Google releases new Chrome beta

Google on Tuesday launched a new beta version of its Chrome browser, which includes a number of new innovations including additional privacy controls for users and seamless integration of translation functionality.

Google says the beta release gives users even greater choice and control over their privacy as they browse the web.

In addition to Chrome’s existing incognito mode — a handy way to browse the web without leaving traces of website visits or a download history on your computer — users now have even more in-depth control over their privacy settings in the new “Content Settings” section of Chrome’s Privacy Options dialog.

In the beta, a user is able to control how browser cookies, images, JavaScript, plug-ins, and pop-ups are handled on a site-by-site basis. For example, you can set up cookie rules to allow cookies specifically only for sites that you trust, and block cookies from untrusted sites.

Google has also released the following features:

  • Add cookie rules for specific websites (such as ‘allow’, ‘ask’, or ‘block’)
  • Block all third-party cookies
  • Automatically clear all cookies when the browser is closed
  • Block loading of all images
  • Add image rules for specific websites
  • Block loading of all JavaScript
  • Add JavaScript rules for specific websites
  • Block loading of all plug-ins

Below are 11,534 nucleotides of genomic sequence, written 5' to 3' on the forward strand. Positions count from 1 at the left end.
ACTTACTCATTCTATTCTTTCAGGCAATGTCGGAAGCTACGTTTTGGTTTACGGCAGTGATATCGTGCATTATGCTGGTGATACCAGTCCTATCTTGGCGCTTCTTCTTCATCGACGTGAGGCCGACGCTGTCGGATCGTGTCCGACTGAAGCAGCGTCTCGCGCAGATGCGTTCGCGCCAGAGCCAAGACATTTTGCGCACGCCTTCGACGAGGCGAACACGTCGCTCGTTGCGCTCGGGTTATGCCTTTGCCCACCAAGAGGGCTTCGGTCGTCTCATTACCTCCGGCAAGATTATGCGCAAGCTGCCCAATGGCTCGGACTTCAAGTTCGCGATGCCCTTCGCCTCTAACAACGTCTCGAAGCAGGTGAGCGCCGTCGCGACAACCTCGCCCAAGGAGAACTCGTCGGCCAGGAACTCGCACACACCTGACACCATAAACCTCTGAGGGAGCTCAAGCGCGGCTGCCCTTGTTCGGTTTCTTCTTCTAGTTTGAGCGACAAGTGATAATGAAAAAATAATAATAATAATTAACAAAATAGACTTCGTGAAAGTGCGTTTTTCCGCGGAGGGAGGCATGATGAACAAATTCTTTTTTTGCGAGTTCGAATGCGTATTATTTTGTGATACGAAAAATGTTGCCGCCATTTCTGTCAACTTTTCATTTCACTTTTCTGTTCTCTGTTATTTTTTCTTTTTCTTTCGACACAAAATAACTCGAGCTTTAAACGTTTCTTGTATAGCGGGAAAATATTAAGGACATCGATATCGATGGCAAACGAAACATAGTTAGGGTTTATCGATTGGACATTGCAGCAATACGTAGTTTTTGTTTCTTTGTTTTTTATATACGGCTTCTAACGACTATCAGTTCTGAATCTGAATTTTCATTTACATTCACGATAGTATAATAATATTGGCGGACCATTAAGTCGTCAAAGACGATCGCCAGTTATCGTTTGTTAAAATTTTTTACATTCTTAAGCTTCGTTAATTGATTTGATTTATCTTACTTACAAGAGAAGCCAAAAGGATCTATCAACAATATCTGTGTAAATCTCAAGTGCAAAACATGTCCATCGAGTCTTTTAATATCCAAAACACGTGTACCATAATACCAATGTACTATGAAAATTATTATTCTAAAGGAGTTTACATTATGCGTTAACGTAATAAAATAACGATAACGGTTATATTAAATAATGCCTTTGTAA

• Add plug-in rules for specific websites

Google Chrome’s option dialogs also provide a link to the Adobe Flash Player Settings Manager, where users can view and control the local objects that Adobe Flash stores on their computer.

The new Chrome beta will also add a feature to help our users navigate the multilingual web: instant machine translation of webpages, without the need for any browser extensions or plug-ins.

When the language of the webpage you’re viewing is different from your preferred language setting, Chrome will display a prompt asking if you’d like the page to be translated for you. Users can also set an option to automatically translate all pages they encounter in a particular language.

Wieland Holfelder, Google’s Munich-based Engineering Director said: “Browsers are perhaps the most important piece of software for computer users today. We’re innovating quickly with Chrome, and continue to work towards our three central principles: speed, security and simplicity.

With the new release, we also give users even more choice and control over their own privacy while surfing the web. The translate feature will hopefully open up the web for people to discover new, compelling content – no matter what language it’s written in.”



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